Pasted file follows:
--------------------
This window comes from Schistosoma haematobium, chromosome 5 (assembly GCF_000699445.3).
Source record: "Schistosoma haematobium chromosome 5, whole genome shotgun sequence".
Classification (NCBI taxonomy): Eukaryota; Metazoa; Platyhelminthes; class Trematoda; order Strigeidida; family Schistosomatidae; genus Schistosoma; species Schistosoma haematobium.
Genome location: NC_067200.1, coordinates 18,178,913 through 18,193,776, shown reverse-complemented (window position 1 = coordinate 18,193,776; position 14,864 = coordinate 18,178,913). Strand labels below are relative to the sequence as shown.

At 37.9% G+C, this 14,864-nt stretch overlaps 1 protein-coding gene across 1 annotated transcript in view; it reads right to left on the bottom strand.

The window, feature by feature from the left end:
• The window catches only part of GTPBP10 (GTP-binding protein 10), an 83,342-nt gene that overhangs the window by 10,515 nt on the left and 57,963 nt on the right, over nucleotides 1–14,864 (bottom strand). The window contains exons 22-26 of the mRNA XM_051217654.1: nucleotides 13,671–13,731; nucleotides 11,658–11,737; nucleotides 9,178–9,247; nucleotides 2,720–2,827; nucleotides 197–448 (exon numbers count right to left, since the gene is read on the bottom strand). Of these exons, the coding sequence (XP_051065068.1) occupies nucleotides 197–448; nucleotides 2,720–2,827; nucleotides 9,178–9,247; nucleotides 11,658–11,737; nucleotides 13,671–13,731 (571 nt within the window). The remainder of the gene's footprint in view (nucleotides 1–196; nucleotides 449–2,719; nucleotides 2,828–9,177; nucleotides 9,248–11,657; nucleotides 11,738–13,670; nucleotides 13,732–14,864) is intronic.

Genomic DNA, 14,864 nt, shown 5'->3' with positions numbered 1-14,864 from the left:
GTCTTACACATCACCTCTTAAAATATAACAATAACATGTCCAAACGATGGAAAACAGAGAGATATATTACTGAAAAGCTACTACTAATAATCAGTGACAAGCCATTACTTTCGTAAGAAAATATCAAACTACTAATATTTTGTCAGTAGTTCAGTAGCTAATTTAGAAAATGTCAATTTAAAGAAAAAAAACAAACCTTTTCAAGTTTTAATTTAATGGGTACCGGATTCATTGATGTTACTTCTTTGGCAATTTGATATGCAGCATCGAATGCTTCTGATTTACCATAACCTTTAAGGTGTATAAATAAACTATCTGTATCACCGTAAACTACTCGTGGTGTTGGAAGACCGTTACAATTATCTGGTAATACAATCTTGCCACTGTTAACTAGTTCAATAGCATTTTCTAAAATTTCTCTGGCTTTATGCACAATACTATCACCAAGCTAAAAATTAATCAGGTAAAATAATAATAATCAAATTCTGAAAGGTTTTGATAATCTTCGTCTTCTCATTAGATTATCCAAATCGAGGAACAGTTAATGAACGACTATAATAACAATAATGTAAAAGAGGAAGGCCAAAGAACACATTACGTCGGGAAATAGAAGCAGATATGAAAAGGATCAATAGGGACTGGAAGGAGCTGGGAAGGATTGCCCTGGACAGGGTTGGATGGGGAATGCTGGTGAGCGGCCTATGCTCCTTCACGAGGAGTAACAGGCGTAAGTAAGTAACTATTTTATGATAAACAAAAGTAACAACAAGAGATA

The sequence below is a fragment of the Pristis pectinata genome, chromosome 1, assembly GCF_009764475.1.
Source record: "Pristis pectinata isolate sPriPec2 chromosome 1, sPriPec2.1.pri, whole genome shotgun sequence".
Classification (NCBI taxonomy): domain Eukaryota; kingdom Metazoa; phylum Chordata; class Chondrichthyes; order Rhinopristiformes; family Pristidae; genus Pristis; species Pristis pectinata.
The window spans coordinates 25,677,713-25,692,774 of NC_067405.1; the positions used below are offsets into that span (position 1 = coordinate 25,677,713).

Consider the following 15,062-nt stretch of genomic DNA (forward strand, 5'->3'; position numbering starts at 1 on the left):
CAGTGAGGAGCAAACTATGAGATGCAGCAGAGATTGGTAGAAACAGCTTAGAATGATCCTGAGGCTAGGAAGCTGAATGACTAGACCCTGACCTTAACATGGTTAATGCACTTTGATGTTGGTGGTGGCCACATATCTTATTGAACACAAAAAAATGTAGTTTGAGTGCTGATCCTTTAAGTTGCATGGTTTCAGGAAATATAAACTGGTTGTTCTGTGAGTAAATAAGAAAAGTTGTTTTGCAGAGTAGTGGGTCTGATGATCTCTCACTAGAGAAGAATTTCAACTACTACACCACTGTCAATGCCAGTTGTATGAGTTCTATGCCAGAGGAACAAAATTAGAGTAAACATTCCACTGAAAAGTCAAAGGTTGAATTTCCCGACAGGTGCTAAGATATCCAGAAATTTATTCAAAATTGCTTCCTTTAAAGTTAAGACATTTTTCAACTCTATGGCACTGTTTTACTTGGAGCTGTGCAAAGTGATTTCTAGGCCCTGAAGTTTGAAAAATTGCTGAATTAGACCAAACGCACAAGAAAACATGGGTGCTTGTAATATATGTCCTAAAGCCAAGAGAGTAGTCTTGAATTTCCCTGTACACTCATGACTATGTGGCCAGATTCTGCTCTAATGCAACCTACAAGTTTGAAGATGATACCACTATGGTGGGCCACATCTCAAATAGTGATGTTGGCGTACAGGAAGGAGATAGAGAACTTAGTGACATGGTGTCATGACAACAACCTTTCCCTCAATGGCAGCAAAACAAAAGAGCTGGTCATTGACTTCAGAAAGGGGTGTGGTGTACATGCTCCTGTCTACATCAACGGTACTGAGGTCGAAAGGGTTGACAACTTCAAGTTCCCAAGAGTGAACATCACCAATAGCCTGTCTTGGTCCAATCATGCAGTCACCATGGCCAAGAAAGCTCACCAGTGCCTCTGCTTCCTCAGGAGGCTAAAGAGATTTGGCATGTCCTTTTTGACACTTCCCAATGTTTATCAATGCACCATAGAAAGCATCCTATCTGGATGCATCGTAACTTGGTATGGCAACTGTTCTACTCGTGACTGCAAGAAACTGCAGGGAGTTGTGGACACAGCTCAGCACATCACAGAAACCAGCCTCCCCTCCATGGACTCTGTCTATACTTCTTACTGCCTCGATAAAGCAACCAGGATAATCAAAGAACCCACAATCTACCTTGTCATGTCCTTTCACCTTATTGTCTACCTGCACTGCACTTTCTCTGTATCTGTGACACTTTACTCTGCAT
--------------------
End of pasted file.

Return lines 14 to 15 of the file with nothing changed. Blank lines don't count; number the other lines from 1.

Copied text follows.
Consider the following 15,062-nt stretch of genomic DNA (forward strand, 5'->3'; position numbering starts at 1 on the left):
CAGTGAGGAGCAAACTATGAGATGCAGCAGAGATTGGTAGAAACAGCTTAGAATGATCCTGAGGCTAGGAAGCTGAATGACTAGACCCTGACCTTAACATGGTTAATGCACTTTGATGTTGGTGGTGGCCACATATCTTATTGAACACAAAAAAATGTAGTTTGAGTGCTGATCCTTTAAGTTGCATGGTTTCAGGAAATATAAACTGGTTGTTCTGTGAGTAAATAAGAAAAGTTGTTTTGCAGAGTAGTGGGTCTGATGATCTCTCACTAGAGAAGAATTTCAACTACTACACCACTGTCAATGCCAGTTGTATGAGTTCTATGCCAGAGGAACAAAATTAGAGTAAACATTCCACTGAAAAGTCAAAGGTTGAATTTCCCGACAGGTGCTAAGATATCCAGAAATTTATTCAAAATTGCTTCCTTTAAAGTTAAGACATTTTTCAACTCTATGGCACTGTTTTACTTGGAGCTGTGCAAAGTGATTTCTAGGCCCTGAAGTTTGAAAAATTGCTGAATTAGACCAAACGCACAAGAAAACATGGGTGCTTGTAATATATGTCCTAAAGCCAAGAGAGTAGTCTTGAATTTCCCTGTACACTCATGACTATGTGGCCAGATTCTGCTCTAATGCAACCTACAAGTTTGAAGATGATACCACTATGGTGGGCCACATCTCAAATAGTGATGTTGGCGTACAGGAAGGAGATAGAGAACTTAGTGACATGGTGTCATGACAACAACCTTTCCCTCAATGGCAGCAAAACAAAAGAGCTGGTCATTGACTTCAGAAAGGGGTGTGGTGTACATGCTCCTGTCTACATCAACGGTACTGAGGTCGAAAGGGTTGACAACTTCAAGTTCCCAAGAGTGAACATCACCAATAGCCTGTCTTGGTCCAATCATGCAGTCACCATGGCCAAGAAAGCTCACCAGTGCCTCTGCTTCCTCAGGAGGCTAAAGAGATTTGGCATGTCCTTTTTGACACTTCCCAATGTTTATCAATGCACCATAGAAAGCATCCTATCTGGATGCATCGTAACTTGGTATGGCAACTGTTCTACTCGTGACTGCAAGAAACTGCAGGGAGTTGTGGACACAGCTCAGCACATCACAGAAACCAGCCTCCCCTCCATGGACTCTGTCTATACTTCTTACTGCCTCGATAAAGCAACCAGGATAATCAAAGAACCCACAATCTACCTTGTCATGTCCTTTCACCTTATTGTCTACCTGCACTGCACTTTCTCTGTATCTGTGACACTTTACTCTGCAT